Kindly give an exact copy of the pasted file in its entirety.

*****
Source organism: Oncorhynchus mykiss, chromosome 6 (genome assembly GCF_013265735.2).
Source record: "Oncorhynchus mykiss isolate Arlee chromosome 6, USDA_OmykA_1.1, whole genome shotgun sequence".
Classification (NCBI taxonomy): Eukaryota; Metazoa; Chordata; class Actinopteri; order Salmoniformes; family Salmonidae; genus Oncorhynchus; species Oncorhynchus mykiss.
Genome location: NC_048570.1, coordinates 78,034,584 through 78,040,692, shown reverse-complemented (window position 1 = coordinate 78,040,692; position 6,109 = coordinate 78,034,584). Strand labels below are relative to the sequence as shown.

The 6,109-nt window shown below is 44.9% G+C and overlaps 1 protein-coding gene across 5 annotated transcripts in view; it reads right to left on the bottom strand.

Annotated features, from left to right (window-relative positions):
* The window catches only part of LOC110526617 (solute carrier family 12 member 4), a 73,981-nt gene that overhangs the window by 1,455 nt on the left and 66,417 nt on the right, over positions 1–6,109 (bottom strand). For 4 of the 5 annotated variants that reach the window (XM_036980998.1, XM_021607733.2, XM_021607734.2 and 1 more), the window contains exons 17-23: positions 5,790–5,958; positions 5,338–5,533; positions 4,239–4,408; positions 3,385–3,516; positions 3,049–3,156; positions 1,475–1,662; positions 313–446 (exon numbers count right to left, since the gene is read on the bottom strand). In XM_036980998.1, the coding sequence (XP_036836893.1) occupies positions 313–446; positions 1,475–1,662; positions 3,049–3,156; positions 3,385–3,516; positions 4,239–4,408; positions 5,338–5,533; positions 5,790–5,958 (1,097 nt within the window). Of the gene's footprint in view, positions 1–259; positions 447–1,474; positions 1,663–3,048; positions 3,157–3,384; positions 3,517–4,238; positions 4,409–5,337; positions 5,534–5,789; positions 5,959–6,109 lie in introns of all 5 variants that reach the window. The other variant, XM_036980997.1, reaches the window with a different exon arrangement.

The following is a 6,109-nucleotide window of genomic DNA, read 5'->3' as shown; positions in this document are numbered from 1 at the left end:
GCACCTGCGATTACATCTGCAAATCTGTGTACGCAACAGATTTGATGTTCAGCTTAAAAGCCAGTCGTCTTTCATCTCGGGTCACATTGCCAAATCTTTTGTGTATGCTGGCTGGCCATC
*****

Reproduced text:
Source organism: Oncorhynchus mykiss, chromosome 6 (genome assembly GCF_013265735.2).
Source record: "Oncorhynchus mykiss isolate Arlee chromosome 6, USDA_OmykA_1.1, whole genome shotgun sequence".
Classification (NCBI taxonomy): Eukaryota; Metazoa; Chordata; class Actinopteri; order Salmoniformes; family Salmonidae; genus Oncorhynchus; species Oncorhynchus mykiss.
Genome location: NC_048570.1, coordinates 78,034,584 through 78,040,692, shown reverse-complemented (window position 1 = coordinate 78,040,692; position 6,109 = coordinate 78,034,584). Strand labels below are relative to the sequence as shown.

The 6,109-nt window shown below is 44.9% G+C and overlaps 1 protein-coding gene across 5 annotated transcripts in view; it reads right to left on the bottom strand.

Annotated features, from left to right (window-relative positions):
* The window catches only part of LOC110526617 (solute carrier family 12 member 4), a 73,981-nt gene that overhangs the window by 1,455 nt on the left and 66,417 nt on the right, over positions 1–6,109 (bottom strand). For 4 of the 5 annotated variants that reach the window (XM_036980998.1, XM_021607733.2, XM_021607734.2 and 1 more), the window contains exons 17-23: positions 5,790–5,958; positions 5,338–5,533; positions 4,239–4,408; positions 3,385–3,516; positions 3,049–3,156; positions 1,475–1,662; positions 313–446 (exon numbers count right to left, since the gene is read on the bottom strand). In XM_036980998.1, the coding sequence (XP_036836893.1) occupies positions 313–446; positions 1,475–1,662; positions 3,049–3,156; positions 3,385–3,516; positions 4,239–4,408; positions 5,338–5,533; positions 5,790–5,958 (1,097 nt within the window). Of the gene's footprint in view, positions 1–259; positions 447–1,474; positions 1,663–3,048; positions 3,157–3,384; positions 3,517–4,238; positions 4,409–5,337; positions 5,534–5,789; positions 5,959–6,109 lie in introns of all 5 variants that reach the window. The other variant, XM_036980997.1, reaches the window with a different exon arrangement.

The following is a 6,109-nucleotide window of genomic DNA, read 5'->3' as shown; positions in this document are numbered from 1 at the left end:
GCACCTGCGATTACATCTGCAAATCTGTGTACGCAACAGATTTGATGTTCAGCTTAAAAGCCAGTCGTCTTTCATCTCGGGTCACATTGCCAAATCTTTTGTGTATGCTGGCTGGCCATC